China by Bicycle :: April -- October '98

Subject: The Wheat Was Ripe And It Was Sunday
Date: Mon, 15 Jun 1998 10:25:22 -0700

22:45 Linfen Hotel, Linfen; Shanxi--China :: SU 14 JUN 98

Since entering northern China more than two months ago I've been watching the countryside shed its winter grey cloak to reveal the green, green springtime colour. The winter wheat progressed from scattered seedlings, to a lush carpet of long grass. Then the grain itself began to plump, changing the texture of the fields. This past week the grassy green gradually began browning and yesterday it seemed everywhere the landscape had been lightly toasted to a honey hue. Harvest was imminent.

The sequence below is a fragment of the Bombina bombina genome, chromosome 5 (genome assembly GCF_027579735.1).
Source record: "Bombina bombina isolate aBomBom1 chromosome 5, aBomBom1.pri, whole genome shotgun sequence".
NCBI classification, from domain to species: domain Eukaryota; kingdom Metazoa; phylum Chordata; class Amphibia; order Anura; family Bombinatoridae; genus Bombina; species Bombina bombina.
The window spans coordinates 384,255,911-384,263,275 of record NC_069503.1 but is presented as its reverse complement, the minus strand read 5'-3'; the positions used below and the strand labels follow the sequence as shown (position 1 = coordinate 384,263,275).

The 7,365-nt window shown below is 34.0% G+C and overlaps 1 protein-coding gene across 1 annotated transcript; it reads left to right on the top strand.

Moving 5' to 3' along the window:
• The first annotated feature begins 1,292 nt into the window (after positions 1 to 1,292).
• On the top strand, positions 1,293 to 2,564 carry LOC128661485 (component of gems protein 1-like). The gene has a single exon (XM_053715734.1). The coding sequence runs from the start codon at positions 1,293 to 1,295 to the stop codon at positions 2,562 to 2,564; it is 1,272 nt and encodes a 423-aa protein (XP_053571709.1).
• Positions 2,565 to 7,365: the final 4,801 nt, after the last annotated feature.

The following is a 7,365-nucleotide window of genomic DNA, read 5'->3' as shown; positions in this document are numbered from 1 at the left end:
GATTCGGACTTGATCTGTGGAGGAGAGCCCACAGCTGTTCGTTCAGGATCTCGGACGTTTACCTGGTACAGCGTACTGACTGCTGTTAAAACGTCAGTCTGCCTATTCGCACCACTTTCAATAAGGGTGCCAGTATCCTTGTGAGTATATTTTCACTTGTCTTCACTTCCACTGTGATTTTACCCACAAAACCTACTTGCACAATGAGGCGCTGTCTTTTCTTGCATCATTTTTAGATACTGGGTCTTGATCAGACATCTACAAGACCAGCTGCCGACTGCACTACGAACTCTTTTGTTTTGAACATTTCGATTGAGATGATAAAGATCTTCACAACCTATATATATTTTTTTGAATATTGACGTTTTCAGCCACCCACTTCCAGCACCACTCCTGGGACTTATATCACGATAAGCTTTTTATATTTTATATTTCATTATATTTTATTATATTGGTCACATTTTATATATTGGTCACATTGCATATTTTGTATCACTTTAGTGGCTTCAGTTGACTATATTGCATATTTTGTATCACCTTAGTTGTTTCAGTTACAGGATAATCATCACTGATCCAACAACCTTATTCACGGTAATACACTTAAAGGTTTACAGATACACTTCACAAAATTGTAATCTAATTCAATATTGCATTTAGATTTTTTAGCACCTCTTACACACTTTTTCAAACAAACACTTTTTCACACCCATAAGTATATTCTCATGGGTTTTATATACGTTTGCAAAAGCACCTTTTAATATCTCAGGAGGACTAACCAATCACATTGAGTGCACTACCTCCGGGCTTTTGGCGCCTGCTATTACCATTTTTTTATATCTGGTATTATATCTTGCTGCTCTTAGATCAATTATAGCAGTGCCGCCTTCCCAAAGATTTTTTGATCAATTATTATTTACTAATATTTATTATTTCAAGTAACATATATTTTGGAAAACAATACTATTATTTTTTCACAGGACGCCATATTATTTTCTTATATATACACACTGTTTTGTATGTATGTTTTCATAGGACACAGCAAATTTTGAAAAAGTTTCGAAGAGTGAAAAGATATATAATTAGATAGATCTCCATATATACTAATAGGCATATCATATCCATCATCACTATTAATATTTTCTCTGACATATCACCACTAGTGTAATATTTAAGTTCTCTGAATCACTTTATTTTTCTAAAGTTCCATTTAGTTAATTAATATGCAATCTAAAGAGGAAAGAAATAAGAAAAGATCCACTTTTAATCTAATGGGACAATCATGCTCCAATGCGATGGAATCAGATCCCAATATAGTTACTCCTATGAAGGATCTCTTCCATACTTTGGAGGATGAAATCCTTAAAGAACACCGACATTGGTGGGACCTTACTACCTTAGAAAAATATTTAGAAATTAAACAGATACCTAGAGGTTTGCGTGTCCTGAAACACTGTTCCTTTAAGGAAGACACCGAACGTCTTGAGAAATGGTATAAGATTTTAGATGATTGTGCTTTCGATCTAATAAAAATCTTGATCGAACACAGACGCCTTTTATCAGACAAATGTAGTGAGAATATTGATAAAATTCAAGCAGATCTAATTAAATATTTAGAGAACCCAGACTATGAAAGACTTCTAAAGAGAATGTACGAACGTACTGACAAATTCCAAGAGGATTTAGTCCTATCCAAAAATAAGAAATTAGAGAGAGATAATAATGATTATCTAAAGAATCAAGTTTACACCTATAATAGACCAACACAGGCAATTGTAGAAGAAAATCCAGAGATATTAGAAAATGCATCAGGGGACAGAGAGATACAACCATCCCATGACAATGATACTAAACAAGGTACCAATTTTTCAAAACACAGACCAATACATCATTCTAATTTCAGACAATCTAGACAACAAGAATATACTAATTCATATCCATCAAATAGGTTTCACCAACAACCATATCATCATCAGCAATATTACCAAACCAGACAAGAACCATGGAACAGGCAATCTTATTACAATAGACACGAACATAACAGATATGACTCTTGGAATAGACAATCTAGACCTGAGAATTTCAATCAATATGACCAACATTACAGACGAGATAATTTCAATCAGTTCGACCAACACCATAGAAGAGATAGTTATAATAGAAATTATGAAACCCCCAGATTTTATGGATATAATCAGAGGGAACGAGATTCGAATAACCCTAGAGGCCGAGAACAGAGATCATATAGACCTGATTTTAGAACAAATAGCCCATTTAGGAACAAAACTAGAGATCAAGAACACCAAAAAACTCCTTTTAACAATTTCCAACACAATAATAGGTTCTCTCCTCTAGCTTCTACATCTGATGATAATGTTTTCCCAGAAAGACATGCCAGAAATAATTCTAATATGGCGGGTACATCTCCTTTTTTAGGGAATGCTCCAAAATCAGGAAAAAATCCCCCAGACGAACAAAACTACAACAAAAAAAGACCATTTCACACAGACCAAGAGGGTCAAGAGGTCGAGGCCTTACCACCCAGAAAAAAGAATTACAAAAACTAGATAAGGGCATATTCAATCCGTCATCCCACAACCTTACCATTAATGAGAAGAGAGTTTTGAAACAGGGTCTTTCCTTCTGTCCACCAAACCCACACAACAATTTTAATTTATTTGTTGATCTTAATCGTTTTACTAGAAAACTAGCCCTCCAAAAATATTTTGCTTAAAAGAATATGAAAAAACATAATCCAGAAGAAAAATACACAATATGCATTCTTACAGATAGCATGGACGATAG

Today, cycling away from Huo Zhou with the sun breaking through the previous day's smoggy shroud and the worst of the smokestack forest withdrawing, I am treated to something special. In the fields peasants stooped to sever wheat stalks with short sicle strokes. Stalks are bundled and stacked on all manner of vehicle on two, three or four wheels pulled by horsepower, manpower or mulepower.

08:04 Linfen Hotel, Linfen; Shanxi--China :: MO 15 JUN 98

Cycling through this scene reminded me of a favourite short story by Sinclair Ross, I believe the title is "Cornet at Night" but the story's first line reads, "The wheat was ripe and it was Sunday." Ross was a Canadian contemporary of John Steinbeck who also wrote extensively concerning the plight of dust-bowl era plains life, though the Canadian plains. In many respects I prefer Ross's work, which scrutinizes familial and community relationships and the hardships induced on them by farm and rural life without the blatant politicisation that sometimes leads Steinbeck away from accurate portrayal.